Social media means a lot of different things to a lot of different people. My daughter uses it to share pictures, my mom uses it to find recipes, and I use it to read up on the latest news. Regardless of how it’s used, social media impacts our mental health both positively and negatively.
In 2018 the Pew Research Center reported that “one-third of 13-17 year olds regularly posted their feelings on social media.” This is primarily true on TikTok where this age demographic makes up more than 60% of its users.
Dr. Courtney Tracy, therapist, and host of @truthdoctorshow uses her TikTok account @the.truth.doctor to break down mental health topics like depression, addiction and trauma. While she has a flourishing clinical practice, her greatest impact has been on this social media platform with 1.5 million followers. “I think that having mental health psychoeducation on social media is changing the game,” Tracy said. “I think that having this accessible and having it for free is going to create a better community, a better society, a better understanding of who we are as human beings and how we actually function so that we can lead the best life that we possibly can.”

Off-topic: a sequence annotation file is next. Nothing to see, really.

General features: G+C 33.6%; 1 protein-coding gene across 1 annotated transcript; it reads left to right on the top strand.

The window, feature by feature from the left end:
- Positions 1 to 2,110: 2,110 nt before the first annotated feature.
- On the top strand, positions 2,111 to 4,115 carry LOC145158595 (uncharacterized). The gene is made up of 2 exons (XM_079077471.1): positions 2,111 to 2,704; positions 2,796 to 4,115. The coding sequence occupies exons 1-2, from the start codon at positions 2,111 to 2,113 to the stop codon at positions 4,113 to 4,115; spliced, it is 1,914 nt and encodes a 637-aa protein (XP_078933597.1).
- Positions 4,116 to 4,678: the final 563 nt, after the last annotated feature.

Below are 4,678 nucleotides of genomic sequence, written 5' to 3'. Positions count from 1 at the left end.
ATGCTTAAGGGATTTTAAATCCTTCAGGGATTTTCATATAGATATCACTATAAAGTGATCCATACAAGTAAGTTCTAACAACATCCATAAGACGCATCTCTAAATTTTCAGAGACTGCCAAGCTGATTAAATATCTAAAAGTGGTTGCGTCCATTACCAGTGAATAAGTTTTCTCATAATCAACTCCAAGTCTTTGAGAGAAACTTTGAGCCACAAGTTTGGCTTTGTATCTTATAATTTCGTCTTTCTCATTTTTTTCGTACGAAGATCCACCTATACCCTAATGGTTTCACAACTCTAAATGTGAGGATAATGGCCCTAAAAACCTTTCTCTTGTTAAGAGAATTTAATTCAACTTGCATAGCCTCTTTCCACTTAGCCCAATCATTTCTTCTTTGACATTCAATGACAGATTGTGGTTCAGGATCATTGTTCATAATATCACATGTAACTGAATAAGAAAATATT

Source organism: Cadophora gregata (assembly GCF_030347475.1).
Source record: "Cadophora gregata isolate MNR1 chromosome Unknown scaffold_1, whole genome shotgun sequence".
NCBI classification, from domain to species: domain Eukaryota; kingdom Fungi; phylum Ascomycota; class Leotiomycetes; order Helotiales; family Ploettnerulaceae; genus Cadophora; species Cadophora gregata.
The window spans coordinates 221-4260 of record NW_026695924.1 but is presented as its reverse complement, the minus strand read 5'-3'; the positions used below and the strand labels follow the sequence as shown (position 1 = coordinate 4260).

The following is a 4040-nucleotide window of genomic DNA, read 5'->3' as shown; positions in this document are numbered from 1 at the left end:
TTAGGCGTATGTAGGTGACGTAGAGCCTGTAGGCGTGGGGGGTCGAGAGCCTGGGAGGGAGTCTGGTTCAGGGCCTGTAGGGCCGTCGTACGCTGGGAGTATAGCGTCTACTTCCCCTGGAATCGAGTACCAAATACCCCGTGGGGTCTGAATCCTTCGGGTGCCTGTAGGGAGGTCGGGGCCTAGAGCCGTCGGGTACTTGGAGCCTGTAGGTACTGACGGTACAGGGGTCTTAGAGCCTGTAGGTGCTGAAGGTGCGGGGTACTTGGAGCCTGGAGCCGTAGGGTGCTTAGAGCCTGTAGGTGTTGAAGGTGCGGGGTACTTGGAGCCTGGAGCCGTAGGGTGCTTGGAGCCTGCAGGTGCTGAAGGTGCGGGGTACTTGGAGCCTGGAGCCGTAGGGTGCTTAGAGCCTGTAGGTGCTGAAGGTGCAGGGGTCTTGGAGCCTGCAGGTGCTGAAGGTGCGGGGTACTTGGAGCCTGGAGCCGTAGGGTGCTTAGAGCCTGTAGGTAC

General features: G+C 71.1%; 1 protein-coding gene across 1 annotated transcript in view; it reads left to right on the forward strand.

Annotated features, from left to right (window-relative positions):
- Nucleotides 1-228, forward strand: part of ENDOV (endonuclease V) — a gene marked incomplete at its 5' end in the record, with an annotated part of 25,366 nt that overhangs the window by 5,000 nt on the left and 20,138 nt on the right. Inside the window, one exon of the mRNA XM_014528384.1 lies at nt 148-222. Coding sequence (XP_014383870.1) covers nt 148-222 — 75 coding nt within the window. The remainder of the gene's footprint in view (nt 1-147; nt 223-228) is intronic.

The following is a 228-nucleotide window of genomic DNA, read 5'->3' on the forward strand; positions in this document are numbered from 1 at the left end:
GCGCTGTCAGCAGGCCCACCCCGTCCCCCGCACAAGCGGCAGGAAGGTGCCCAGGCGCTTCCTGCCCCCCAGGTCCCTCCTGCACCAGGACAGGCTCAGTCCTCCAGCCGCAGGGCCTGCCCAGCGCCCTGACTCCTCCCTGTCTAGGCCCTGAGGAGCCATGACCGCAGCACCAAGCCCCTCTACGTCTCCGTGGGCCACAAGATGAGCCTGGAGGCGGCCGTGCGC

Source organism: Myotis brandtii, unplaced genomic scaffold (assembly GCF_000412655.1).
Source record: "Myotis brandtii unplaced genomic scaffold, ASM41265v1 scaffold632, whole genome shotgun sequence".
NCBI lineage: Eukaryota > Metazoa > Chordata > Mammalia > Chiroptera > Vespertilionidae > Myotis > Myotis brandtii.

Dr. Tracy offers suggestions on how to create a mentally healthy social media feed.
First, be intentional. Figure out how you want to use social media and then stick to that purpose.
Once you’ve decided how you plan to use social media, start unfollowing, blocking or muting accounts and creators that don’t align with your purpose.
Next, choose to keep your account private. This encourages being your authentic self online.
And don’t use social media as your only means of connecting with people. Prioritize spending time with people in real life having face to face conversations. If you find that your social media use is having a negative affect on your mental health, don’t wait to address it.
It’s time to take control of your social media use and not allow it to control you.